What Is a Back Door Listing?
A back door listing is one way for a private company to go public if it doesn't meet the requirements to list on a stock exchange. Essentially, the company gets on the exchange by going through a back door. This process is sometimes referred to as a reverse takeover, reverse merger, or reverse IPO.
How Does a Back Door Listing Work?
By going through a back door listing, the private company avoids the public offering process and gains automatic inclusion on a stock exchange. Following the acquisition, the buyer may merge both companies' operations or, alternatively, create a shell corporation that allows the two companies to continue operations independent of each other.
Although not as prevalent, a private company will sometimes engage in a back door listing simply to avoid the time and expense of engaging in an IPO.
Benefits of a Back Door Listing
One of the major upsides of going through a back door listing is that it is considered a cost-effective measure for a private firm to go public. Because it can strike up a deal with an already public company, it doesn't have to go through the expenses of regulatory filings or funding to go public.
Private firms may also inject life into a troubled company without the need to raise more money from the market. Not only does this bring a new set of people to the table, but it may also bring new technology, products, and marketing ideas.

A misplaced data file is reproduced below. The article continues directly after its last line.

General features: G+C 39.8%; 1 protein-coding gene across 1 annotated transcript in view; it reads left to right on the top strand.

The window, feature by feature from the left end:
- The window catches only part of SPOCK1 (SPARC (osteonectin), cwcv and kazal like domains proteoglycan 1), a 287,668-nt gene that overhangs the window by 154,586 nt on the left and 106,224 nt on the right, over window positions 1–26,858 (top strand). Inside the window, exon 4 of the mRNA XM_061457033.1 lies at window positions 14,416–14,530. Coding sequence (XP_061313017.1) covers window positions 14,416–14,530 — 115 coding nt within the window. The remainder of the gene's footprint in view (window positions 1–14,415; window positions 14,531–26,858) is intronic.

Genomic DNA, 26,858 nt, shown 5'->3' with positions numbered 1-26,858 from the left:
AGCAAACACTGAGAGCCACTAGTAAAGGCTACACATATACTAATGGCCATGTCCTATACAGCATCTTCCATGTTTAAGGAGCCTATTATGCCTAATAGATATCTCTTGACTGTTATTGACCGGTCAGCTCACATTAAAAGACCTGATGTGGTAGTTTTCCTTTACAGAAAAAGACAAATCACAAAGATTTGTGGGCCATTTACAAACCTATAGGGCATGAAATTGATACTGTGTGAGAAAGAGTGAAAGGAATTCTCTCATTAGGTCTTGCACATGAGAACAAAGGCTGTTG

There is also some upside for existing stock owners. Shareholders in the target company may also get some cash for the deal. If the merger is successful and the two companies' synergy is compatible, it may mean added value for the new entity's shareholders as well.
Downsides of Back Door Listings
As with any other process, there are also disadvantages to undergoing a back door listing. Since it doesn't happen very often, it may be cumbersome to explain to shareholders, leaving them confused and upset.
This process can also lead to new shares being issued for the incoming private company. This leads to share dilution, which can decrease existing shareholders' ownership and value in the company.
While a back door listing may help boost a failing public company's bottom line, it can have the reverse effect as well. If the two companies don't have a natural fit, it may hurt profits in the end.
Finally, depending on which country the listing is in, trading of the listed company can be halted or suspended until the merger is fully executed.
Example of a Back Door Listing
Say a small private firm wants to go public but it just doesn't have the resources to do so. It may decide to buy out an already publicly-traded company to meet the requirements. The company would need a lot of cash on hand in order to make this possible.
Let's take a hypothetical example of two companies—Company A and Company B. Through its shareholders, Company A (the private company) buys control of Company B. Company A's shareholders will then control B's Board of Directors.
Once the transaction is complete, the merger is negotiated and executed. Company B will then issue a majority of its shares to Company A. Company A will then start to do business under Company B's name and merge the operations of both. In some cases, as noted above, Company A may open up a shell corporation and keep the two operations separate.
One of the biggest examples of a back door listing was when the New York Stock Exchange (NYSE) acquired Archipelago Holdings. In 2006, the two agreed to a $10 billion deal and created the NYSE Group. Archipelago was one of the exchange's main competitors, despite the fact that it offered trading services electronically, compared to the open outcry system of the NYSE.